Libreoffice Mysql

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It is only natural given the diverse challenges of FOSS that the interfaces between LibreOffice and MariaDB (or MySQL) applications have attained official support status. Instead of threads in community sites and the occasional acknowledgment of dependent drivers, there is now a well worn path to improve office productivity. You can use a JDBC driver class to connect to a JDBC database from LibreOffice. The driver class is provided by the database manufacturer. Two examples of JDBC databases are Oracle and MySQL. The driver classes must be added to LibreOffice in Tools - Options - LibreOffice - Java. Anyone who wants to get up to speed quickly with LibreOffice Base will find this book valuable. You may wish to first read Chapter 8, Getting Started with Base, in the Getting Started guide. MySQL, Oracle, and PostgreSQL. Base includes additional functionality that allows you to create full data-driven applications. Hi, Getting MySQL database information into Calc requires the use of Base. Base is used to make the actual connection to the database. See Chapter 2 Creating a Database in the Base handbook for connection information - click here.

Base – the database editing program of LibreOffice – offers several features when it comes to external database connection. One interesting feature is that Base lets you connect to an external database not only with ODBC and JDBC but with native connectors too. Using the native connector instead of a standard like JDBC sometimes has a positive impact on performance.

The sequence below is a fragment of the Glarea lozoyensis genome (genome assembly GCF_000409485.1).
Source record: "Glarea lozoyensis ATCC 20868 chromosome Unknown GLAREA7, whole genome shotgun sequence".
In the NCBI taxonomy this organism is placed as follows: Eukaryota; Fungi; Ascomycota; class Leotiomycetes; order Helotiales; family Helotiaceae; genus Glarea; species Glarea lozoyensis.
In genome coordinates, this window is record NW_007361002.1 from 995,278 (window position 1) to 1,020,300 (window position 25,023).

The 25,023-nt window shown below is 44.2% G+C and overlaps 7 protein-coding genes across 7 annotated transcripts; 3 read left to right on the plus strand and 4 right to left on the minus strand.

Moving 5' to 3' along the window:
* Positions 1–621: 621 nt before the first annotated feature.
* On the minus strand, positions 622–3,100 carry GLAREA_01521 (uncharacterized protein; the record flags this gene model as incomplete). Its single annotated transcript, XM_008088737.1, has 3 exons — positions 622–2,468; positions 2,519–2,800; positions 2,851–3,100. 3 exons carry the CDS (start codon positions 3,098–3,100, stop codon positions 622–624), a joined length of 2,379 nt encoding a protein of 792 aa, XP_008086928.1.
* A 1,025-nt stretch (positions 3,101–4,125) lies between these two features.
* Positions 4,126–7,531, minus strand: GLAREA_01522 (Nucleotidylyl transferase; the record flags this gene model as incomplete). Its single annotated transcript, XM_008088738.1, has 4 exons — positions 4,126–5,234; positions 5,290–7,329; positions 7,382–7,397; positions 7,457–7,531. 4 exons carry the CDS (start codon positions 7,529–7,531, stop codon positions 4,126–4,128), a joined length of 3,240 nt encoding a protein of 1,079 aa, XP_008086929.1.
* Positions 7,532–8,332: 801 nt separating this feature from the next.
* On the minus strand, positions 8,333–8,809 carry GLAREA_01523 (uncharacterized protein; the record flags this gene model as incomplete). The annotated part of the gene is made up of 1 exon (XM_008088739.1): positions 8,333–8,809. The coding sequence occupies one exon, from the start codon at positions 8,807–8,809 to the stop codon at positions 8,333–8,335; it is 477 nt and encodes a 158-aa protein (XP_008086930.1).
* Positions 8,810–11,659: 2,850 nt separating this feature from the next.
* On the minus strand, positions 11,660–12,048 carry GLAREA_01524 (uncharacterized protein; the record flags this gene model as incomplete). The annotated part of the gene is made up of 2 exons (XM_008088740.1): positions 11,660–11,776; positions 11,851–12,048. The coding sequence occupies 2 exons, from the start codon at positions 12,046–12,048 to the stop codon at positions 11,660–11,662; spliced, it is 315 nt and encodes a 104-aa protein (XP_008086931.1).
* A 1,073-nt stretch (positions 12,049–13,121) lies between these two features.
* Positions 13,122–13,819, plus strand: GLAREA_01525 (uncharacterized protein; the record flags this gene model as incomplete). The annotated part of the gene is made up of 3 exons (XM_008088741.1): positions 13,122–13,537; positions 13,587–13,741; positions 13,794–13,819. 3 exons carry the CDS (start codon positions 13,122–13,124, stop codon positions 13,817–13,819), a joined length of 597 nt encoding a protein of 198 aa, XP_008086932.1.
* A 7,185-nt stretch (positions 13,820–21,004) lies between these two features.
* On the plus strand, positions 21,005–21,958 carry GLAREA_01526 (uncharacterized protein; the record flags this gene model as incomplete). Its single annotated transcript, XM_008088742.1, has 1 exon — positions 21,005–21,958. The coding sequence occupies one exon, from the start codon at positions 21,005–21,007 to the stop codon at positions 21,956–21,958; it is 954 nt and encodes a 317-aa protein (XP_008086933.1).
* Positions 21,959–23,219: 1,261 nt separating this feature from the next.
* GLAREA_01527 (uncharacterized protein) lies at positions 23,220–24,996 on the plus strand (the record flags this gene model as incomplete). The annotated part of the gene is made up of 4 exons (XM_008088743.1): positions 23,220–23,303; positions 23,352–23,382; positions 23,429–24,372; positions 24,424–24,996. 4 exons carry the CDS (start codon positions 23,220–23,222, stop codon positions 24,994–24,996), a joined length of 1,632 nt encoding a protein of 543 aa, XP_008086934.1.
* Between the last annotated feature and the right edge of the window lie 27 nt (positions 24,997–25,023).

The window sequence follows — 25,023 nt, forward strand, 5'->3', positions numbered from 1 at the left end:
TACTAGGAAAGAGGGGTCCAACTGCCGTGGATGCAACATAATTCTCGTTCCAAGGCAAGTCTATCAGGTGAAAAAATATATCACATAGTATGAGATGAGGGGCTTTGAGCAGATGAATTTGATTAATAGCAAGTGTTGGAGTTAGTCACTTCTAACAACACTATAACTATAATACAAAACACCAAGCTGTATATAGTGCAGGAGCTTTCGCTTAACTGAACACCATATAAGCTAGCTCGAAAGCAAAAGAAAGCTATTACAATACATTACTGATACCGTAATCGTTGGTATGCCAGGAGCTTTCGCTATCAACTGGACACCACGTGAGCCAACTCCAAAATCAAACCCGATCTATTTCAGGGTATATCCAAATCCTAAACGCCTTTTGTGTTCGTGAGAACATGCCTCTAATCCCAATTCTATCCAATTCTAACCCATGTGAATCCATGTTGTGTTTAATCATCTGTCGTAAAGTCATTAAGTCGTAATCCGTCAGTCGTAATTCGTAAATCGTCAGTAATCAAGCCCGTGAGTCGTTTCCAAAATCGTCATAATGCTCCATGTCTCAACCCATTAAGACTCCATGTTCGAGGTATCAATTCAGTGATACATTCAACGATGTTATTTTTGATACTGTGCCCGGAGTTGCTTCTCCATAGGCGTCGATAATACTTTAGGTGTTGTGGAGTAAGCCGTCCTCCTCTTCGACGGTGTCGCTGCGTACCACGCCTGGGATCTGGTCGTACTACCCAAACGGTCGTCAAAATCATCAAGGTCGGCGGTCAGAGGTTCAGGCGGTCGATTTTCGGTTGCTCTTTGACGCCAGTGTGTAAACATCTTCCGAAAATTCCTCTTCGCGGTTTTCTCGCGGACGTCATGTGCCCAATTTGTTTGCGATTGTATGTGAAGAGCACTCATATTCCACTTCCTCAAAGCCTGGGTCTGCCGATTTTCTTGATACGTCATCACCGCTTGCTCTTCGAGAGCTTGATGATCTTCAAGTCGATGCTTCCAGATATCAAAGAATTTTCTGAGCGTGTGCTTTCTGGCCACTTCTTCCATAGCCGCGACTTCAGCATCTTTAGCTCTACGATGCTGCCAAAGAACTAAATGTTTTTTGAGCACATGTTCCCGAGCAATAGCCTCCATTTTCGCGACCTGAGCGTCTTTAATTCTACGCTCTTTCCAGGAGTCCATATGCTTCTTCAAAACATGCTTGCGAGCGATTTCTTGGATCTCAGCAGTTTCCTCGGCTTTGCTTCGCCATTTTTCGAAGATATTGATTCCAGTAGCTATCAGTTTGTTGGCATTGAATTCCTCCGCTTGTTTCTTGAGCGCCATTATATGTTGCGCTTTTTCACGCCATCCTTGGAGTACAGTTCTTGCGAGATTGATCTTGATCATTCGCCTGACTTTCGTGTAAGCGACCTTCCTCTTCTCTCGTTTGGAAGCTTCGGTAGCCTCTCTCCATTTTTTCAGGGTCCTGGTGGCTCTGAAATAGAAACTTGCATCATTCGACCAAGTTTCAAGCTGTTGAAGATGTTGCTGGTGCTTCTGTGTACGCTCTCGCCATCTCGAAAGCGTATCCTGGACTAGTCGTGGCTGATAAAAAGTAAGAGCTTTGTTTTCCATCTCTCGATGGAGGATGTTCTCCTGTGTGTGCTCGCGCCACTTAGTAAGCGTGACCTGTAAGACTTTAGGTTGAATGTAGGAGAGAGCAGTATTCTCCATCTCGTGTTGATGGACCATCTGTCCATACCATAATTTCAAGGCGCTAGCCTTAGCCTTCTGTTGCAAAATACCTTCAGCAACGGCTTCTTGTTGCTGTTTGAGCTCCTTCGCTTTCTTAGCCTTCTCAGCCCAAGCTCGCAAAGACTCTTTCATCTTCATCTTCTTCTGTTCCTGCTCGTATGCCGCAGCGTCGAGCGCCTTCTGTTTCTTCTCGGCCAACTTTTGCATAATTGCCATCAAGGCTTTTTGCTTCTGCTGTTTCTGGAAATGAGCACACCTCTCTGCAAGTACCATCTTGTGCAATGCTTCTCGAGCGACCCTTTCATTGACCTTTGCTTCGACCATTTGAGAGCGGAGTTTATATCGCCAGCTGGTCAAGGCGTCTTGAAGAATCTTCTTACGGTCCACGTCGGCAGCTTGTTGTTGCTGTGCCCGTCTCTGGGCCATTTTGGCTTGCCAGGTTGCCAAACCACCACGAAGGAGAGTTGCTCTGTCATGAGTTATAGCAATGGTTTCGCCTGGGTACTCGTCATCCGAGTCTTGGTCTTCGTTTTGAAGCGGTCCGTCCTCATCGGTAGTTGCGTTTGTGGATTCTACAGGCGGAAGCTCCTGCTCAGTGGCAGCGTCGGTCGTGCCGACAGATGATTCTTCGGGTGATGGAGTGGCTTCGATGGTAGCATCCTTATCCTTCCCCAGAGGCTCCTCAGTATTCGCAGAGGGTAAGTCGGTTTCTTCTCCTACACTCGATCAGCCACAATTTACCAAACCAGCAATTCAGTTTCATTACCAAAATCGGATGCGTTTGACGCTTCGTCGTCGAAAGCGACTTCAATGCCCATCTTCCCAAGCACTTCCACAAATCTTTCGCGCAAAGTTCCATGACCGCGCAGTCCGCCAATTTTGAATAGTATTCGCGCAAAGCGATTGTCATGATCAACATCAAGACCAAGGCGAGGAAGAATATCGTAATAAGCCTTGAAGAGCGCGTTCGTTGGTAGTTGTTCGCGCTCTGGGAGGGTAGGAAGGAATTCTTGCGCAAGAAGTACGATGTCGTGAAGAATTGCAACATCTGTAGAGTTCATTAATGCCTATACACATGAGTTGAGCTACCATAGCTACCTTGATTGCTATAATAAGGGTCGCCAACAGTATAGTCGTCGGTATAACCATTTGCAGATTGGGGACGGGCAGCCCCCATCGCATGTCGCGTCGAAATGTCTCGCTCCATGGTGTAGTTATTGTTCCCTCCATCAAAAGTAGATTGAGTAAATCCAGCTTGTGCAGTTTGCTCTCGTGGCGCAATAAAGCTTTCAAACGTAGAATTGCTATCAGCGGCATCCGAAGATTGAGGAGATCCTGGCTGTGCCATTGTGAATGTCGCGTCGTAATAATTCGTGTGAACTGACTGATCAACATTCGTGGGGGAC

Considering that MySQL is one of the most used database management systems worldwide it is clear that the support of connecting to a MySQL database is an unavoidable part of Base. Currently there are three ways supported to connect to a MySQL database: with ODBC, JDBC and using a native connector. However, the last option was only available as an extension, and it is the part of the core project only since November 2018.

Why was it only an extension at the first place? The native connection was implemented by using the C++ connector of MySQL, which is licensed under GPL. Because of that it could not be put into the core project. So what is the solution then?

Because of the above mentioned problem we, at Collabora decided to use the connector of MariaDB instead. MariaDB is a fork of MySQL which has the same database structure and indexes as MySQL. It has a C API which can be used to connect to MySQL and MariaDB databases too. What is more, the connector is LGPL licensed, which means that it can be used in the core project too. So the next task was to use this API to implement the sdbc driver.

Some parts of the implementation is pretty straightforward. It is pretty easy to create a connection and pass options through the function “mysql_options”. It was also clear to me how to pass things like user and password to the DBMS.

There were a few things though which were a bit more challenging. The XDatabaseMetadata interface for example – which is responsible for providing information about the current state and capabilities of the database – could not be implemented with only a few function calls. In order to implement them, I had to construct SQL queries for most of the methods. Database information are available in the schema called “INFORAMTION_SCHEMA”. That task took some time since the interface has more than a hundred methods which had to be implemented.